in tranquility, as smiling as the preceding one. I lets ﬂed to the woods in different directions.
think there was no individual of our company After standing and gazing on this bloody
that was apprised of the sudden and awful fate scene for a few minutes, and ﬁnding myself in the
that hung over our heads like an overwhelming uttermost danger, the bullets having reached the
torrent, which was to change the prospects, the house where I was living, I committed my fam-
feelings and the circumstances of about thirty ily to the protection of heaven, and leaving the
families. The banks of Shoal creek on either side house on the opposite side, I took a path which
teemed with children sporting and playing, while led up the hill, following in the trail of three of
their mothers were engaged in domestic employ- my brethren that had ﬂed from the shop. While
ments, and their fathers employed in guarding the ascending the hill we were discovered by the mob,
mills and other property, while others were en- who immediately ﬁred at us, and continued so
gaged in gathering in their crops for their winter to do till we reached the summit. In descending
consumption. The weather was very pleasant, the the hill, I secreted myself in a thicket of bushes,
sun shone clear, all was tranquil, and no one ex- where I lay till eight o’clock in the evening, at
pressed any apprehension of the awful crisis that which time I heard a female voice calling my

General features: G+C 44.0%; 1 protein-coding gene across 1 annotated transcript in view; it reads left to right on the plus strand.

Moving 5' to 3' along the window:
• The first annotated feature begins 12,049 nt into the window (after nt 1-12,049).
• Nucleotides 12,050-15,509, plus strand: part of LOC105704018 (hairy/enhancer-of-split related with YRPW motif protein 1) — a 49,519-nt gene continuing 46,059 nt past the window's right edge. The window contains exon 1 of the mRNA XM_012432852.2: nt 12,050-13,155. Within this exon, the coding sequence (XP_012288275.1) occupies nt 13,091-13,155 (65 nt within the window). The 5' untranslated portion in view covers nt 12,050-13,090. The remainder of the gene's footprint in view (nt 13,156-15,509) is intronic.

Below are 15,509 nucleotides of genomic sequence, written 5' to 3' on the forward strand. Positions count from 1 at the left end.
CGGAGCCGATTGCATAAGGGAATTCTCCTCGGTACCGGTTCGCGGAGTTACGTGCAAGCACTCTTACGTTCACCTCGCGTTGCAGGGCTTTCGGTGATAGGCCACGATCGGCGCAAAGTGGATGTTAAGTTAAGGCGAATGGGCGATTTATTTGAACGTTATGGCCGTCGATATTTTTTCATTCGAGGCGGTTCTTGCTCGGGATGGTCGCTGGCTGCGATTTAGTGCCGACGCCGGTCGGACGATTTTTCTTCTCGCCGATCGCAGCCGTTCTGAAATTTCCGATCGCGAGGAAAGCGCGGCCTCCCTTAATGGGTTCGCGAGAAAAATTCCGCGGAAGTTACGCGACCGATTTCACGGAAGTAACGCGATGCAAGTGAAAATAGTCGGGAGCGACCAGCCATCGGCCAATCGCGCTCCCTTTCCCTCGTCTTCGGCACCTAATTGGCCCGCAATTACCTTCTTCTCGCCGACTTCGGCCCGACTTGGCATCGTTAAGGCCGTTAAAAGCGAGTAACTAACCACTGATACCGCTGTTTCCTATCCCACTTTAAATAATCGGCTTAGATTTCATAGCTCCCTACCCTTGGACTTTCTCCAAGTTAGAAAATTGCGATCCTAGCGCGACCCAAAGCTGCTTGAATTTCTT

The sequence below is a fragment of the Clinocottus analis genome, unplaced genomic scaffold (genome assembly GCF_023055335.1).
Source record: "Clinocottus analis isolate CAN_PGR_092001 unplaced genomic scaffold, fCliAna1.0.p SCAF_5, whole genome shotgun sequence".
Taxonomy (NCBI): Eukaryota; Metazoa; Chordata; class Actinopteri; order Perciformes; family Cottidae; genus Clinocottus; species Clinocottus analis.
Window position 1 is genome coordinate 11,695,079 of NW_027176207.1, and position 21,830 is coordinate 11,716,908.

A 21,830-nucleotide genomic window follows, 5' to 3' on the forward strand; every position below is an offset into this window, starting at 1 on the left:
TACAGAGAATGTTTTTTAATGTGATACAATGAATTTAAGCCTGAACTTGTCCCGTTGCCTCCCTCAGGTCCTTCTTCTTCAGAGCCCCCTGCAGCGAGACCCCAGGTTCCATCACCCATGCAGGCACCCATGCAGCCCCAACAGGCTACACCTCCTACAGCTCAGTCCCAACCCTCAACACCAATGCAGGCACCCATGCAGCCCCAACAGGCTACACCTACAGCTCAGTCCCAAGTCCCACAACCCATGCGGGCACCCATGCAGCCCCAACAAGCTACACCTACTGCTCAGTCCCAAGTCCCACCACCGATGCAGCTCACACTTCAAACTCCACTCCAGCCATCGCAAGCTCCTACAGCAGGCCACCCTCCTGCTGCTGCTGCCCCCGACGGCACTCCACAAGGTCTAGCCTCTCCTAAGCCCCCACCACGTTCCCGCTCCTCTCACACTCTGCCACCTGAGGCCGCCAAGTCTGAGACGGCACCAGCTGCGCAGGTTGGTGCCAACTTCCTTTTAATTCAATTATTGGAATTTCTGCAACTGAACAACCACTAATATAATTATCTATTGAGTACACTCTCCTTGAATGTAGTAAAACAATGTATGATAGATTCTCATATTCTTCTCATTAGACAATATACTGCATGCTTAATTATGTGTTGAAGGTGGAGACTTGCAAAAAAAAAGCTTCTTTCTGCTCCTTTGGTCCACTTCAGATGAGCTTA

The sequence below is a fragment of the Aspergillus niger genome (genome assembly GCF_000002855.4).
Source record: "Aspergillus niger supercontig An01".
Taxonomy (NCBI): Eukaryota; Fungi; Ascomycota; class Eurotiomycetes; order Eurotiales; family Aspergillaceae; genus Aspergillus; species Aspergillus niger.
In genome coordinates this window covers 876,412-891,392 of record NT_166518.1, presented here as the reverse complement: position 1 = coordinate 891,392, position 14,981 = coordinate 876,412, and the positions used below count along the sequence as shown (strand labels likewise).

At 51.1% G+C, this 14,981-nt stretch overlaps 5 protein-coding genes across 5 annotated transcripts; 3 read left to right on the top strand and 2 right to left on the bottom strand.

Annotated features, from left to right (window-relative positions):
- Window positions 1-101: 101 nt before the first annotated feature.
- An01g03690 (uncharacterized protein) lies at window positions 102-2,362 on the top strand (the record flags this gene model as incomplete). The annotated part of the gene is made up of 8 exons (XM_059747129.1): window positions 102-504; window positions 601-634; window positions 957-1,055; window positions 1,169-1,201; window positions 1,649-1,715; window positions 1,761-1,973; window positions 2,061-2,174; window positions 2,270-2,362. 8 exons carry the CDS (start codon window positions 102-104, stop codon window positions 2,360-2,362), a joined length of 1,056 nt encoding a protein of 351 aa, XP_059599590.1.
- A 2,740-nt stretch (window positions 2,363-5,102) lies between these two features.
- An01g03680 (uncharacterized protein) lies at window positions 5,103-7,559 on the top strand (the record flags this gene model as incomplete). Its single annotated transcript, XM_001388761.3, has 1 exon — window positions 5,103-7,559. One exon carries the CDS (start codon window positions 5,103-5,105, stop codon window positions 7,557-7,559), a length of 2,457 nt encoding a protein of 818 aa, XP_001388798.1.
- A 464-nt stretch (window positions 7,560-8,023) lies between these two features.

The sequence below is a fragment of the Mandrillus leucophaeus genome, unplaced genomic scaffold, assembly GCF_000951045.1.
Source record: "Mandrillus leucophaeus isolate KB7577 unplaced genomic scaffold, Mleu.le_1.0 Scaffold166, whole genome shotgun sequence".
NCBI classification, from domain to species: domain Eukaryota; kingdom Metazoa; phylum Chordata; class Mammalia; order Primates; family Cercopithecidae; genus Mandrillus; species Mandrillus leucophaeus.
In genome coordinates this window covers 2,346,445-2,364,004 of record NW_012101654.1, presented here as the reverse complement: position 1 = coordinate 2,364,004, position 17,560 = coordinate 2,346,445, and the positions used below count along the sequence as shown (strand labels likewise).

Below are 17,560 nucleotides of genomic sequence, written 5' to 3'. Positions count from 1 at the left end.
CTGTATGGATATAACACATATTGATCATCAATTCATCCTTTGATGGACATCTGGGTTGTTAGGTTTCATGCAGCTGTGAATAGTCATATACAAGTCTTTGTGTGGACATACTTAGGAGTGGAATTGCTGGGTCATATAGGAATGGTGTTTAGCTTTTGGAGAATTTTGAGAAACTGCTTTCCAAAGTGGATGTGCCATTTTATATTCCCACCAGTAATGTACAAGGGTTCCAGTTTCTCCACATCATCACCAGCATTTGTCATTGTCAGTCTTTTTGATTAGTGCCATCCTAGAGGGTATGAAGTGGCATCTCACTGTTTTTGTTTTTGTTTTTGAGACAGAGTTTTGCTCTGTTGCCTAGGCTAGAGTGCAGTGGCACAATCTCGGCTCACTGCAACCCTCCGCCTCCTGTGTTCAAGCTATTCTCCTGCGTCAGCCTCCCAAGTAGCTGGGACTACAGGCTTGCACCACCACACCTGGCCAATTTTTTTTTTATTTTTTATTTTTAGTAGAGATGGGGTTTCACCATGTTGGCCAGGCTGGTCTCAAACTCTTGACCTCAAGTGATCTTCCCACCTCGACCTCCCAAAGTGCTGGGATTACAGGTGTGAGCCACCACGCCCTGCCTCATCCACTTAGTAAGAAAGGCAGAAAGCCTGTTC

was near us—even at our doors. name in an under tone, telling me that the mob
It was about four o’clock, while sitting in had gone and there was no danger. I immediately
my cabin with my babe in my arms, and my wife left the thicket, and went to the house of Ben-
standing by my side, the door being open, I cast jamin Lewis, where I found my family (who had
my eyes on the opposite bank of Shoal creek and ﬂed there) in safety, and two of my friends mor-
saw a large company of armed men, on horses, tally wounded, one of whom died before morn-
directing their course towards the mills with all ing. Here we passed the painful night in deep and
possible speed. As they advanced through the awful reﬂections on the scenes of the preceding
scattering trees that stood on the edge of the evening.
prairie they seemed to form themselves into a After daylight appeared, some four or ﬁve
three square position, forming a vanguard in men, who with myself, had escaped with our lives
front. from the horrid massacre, and who repaired as
At this moment, David Evans, seeing the soon as possible to the mills, to learn the condi-
superiority of their numbers, (there being two tion of our friends, whose fate we had but too
hundred and forty of them, according to their truly anticipated. When we arrived at the house
own account), swung his hat, and cried for peace. of Mr. Haun, we found Mr. Merrick’s body lying
This not being heeded, they continued to ad- in the rear of the house, Mr. McBride’s in front,
vance, and their leader, Mr. Nehemiah Comstock, literally mangled from head to foot. We were
ﬁred a gun, which was followed by a solemn informed by Miss Rebecca Judd, who was an eye
Haun’s Mill, Caldwell County, Missouri, United States of America 3
witness, that he was shot with his own gun, after old), [John Lee, John Byers], and three or four
he had given it up, and then cut to pieces with a others, whose names I do not recollect, as they
corn cutter by a Mr. Rogers of Daviess county, were strangers, to me. Among the wounded who
who keeps a ferry on Grand river, and who has recovered were Isaac Laney, Nathan K. Knight,